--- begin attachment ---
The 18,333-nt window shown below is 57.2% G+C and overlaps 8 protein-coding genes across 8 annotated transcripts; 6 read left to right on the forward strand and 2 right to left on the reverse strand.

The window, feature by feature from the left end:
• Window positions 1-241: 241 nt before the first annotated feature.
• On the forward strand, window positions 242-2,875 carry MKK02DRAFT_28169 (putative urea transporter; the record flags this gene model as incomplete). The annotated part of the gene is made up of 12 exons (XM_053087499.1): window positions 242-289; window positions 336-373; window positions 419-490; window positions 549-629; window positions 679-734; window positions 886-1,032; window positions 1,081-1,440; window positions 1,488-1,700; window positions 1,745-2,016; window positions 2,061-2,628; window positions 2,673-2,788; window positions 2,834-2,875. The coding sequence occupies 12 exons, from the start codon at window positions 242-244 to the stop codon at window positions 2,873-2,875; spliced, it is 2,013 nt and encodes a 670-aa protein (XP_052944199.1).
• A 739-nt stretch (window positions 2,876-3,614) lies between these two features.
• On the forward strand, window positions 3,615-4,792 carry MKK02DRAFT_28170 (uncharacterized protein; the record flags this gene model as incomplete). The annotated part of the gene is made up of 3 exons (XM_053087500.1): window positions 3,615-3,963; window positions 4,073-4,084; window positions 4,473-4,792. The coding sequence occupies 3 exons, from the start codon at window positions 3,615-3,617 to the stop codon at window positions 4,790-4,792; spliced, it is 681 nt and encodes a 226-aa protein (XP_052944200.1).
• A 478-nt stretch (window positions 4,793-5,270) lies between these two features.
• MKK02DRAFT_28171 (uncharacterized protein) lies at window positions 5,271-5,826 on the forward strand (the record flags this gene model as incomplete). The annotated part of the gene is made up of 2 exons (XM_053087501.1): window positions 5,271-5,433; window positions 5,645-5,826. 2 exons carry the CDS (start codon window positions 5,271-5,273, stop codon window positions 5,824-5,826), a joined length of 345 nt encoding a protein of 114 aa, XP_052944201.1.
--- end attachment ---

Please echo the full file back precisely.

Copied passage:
The 18,333-nt window shown below is 57.2% G+C and overlaps 8 protein-coding genes across 8 annotated transcripts; 6 read left to right on the forward strand and 2 right to left on the reverse strand.

The window, feature by feature from the left end:
• Window positions 1-241: 241 nt before the first annotated feature.
• On the forward strand, window positions 242-2,875 carry MKK02DRAFT_28169 (putative urea transporter; the record flags this gene model as incomplete). The annotated part of the gene is made up of 12 exons (XM_053087499.1): window positions 242-289; window positions 336-373; window positions 419-490; window positions 549-629; window positions 679-734; window positions 886-1,032; window positions 1,081-1,440; window positions 1,488-1,700; window positions 1,745-2,016; window positions 2,061-2,628; window positions 2,673-2,788; window positions 2,834-2,875. The coding sequence occupies 12 exons, from the start codon at window positions 242-244 to the stop codon at window positions 2,873-2,875; spliced, it is 2,013 nt and encodes a 670-aa protein (XP_052944199.1).
• A 739-nt stretch (window positions 2,876-3,614) lies between these two features.
• On the forward strand, window positions 3,615-4,792 carry MKK02DRAFT_28170 (uncharacterized protein; the record flags this gene model as incomplete). The annotated part of the gene is made up of 3 exons (XM_053087500.1): window positions 3,615-3,963; window positions 4,073-4,084; window positions 4,473-4,792. The coding sequence occupies 3 exons, from the start codon at window positions 3,615-3,617 to the stop codon at window positions 4,790-4,792; spliced, it is 681 nt and encodes a 226-aa protein (XP_052944200.1).
• A 478-nt stretch (window positions 4,793-5,270) lies between these two features.
• MKK02DRAFT_28171 (uncharacterized protein) lies at window positions 5,271-5,826 on the forward strand (the record flags this gene model as incomplete). The annotated part of the gene is made up of 2 exons (XM_053087501.1): window positions 5,271-5,433; window positions 5,645-5,826. 2 exons carry the CDS (start codon window positions 5,271-5,273, stop codon window positions 5,824-5,826), a joined length of 345 nt encoding a protein of 114 aa, XP_052944201.1.